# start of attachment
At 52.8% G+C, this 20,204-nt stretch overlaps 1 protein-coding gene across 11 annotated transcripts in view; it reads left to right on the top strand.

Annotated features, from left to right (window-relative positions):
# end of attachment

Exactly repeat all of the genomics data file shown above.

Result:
At 52.8% G+C, this 20,204-nt stretch overlaps 1 protein-coding gene across 11 annotated transcripts in view; it reads left to right on the top strand.

Annotated features, from left to right (window-relative positions):